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“I myself[a] have installed[b] my king
on Zion, my holy hill.”
The king says,[c] “I will announce the Lord’s decree. He said to me:[d]
‘You are my son.[e] This very day I have become your father.

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  1. Psalm 2:6 tn The first person pronoun appears before the first person verbal form for emphasis, reflected in the translation by “myself.”
  2. Psalm 2:6 tn Or perhaps “consecrated.”
  3. Psalm 2:7 tn The words “the king says” are supplied in the translation for clarification. The speaker is the Lord’s chosen king.
  4. Psalm 2:7 tn Or “I will relate the decree. The Lord said to me” (in accordance with the Masoretic accentuation).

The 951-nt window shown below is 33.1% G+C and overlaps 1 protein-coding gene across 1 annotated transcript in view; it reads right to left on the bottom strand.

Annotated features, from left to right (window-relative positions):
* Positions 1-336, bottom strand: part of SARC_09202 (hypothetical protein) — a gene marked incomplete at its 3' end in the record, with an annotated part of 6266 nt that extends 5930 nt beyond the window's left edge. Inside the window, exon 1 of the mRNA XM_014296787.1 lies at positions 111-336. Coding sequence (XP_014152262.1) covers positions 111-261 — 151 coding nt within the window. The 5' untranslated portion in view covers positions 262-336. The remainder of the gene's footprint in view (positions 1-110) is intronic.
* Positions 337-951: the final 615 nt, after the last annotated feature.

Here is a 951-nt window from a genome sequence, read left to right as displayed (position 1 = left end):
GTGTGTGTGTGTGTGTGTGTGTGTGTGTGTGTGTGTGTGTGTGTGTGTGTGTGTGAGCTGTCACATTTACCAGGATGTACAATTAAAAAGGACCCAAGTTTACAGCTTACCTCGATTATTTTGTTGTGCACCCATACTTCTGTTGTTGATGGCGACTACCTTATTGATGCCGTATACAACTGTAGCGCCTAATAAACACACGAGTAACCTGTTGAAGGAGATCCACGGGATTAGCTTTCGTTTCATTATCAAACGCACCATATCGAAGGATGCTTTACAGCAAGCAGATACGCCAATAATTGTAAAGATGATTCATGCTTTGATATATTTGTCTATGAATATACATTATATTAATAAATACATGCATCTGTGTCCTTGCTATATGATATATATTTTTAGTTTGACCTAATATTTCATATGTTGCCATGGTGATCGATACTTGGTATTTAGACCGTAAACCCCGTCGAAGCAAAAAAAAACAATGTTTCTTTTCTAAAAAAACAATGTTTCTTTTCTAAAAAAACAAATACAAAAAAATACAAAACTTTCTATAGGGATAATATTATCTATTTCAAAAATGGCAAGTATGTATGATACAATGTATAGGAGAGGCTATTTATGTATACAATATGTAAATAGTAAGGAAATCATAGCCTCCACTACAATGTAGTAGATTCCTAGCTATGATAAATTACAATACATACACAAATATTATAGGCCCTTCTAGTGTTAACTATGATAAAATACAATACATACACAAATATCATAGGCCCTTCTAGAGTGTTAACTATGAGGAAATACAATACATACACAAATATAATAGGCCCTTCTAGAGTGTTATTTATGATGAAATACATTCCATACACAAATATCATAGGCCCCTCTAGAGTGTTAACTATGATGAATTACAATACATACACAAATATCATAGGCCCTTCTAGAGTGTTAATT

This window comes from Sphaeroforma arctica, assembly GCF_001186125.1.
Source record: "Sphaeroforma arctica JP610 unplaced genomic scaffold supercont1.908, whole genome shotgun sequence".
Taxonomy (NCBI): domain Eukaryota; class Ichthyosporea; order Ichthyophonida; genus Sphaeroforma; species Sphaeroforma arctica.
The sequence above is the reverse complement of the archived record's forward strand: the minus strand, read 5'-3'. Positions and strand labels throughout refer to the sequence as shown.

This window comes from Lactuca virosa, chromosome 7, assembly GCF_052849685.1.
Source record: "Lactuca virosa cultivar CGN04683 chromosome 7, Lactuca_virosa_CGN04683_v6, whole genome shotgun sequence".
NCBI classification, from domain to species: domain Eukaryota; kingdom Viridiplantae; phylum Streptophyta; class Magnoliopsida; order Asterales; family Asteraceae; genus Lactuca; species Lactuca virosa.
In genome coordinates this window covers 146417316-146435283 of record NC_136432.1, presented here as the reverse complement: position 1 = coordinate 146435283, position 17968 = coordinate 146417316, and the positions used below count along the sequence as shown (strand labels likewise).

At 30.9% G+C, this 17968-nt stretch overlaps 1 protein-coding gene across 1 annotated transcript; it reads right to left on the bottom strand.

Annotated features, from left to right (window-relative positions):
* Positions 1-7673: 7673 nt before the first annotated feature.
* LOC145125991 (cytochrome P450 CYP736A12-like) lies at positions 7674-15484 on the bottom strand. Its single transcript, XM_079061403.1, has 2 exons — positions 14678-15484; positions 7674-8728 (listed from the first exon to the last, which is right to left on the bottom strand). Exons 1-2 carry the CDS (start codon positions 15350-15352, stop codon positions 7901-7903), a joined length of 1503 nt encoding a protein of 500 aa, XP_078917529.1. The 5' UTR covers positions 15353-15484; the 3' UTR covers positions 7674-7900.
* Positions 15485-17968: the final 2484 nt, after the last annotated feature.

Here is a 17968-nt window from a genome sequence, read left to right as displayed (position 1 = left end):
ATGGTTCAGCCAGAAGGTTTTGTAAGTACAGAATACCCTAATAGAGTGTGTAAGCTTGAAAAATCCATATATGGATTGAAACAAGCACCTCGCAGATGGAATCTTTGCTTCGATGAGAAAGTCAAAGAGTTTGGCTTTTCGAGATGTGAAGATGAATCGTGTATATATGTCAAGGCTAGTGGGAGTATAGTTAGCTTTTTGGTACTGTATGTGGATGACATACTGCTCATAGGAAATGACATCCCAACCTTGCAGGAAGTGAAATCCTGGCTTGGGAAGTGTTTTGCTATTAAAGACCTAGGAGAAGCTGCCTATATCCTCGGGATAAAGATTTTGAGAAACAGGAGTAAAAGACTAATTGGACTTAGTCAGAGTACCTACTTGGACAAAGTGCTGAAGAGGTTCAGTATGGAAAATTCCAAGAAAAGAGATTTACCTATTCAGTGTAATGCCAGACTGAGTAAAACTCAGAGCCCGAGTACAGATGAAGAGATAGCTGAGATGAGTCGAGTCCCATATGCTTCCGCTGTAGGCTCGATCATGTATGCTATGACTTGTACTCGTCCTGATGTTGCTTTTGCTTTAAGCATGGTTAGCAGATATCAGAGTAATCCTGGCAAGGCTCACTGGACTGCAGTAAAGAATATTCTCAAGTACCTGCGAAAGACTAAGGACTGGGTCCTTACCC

5. Psalm 2:7 sn ‘You are my son.’ The Davidic king was viewed as God’s “son” (see 2 Sam 7:14; Ps 89:26-27). The idiom reflects ancient Near Eastern adoption language associated with covenants of grant, by which a lord would reward a faithful subject by elevating him to special status, referred to as “sonship.” Like a son, the faithful subject received an “inheritance,” viewed as an unconditional, eternal gift. Such gifts usually took the form of land and/or an enduring dynasty. See M. Weinfeld, “The Covenant of Grant in the Old Testament and in the Ancient Near East,” JAOS 90 (1970): 184-203, for general discussion and some striking extra-biblical parallels.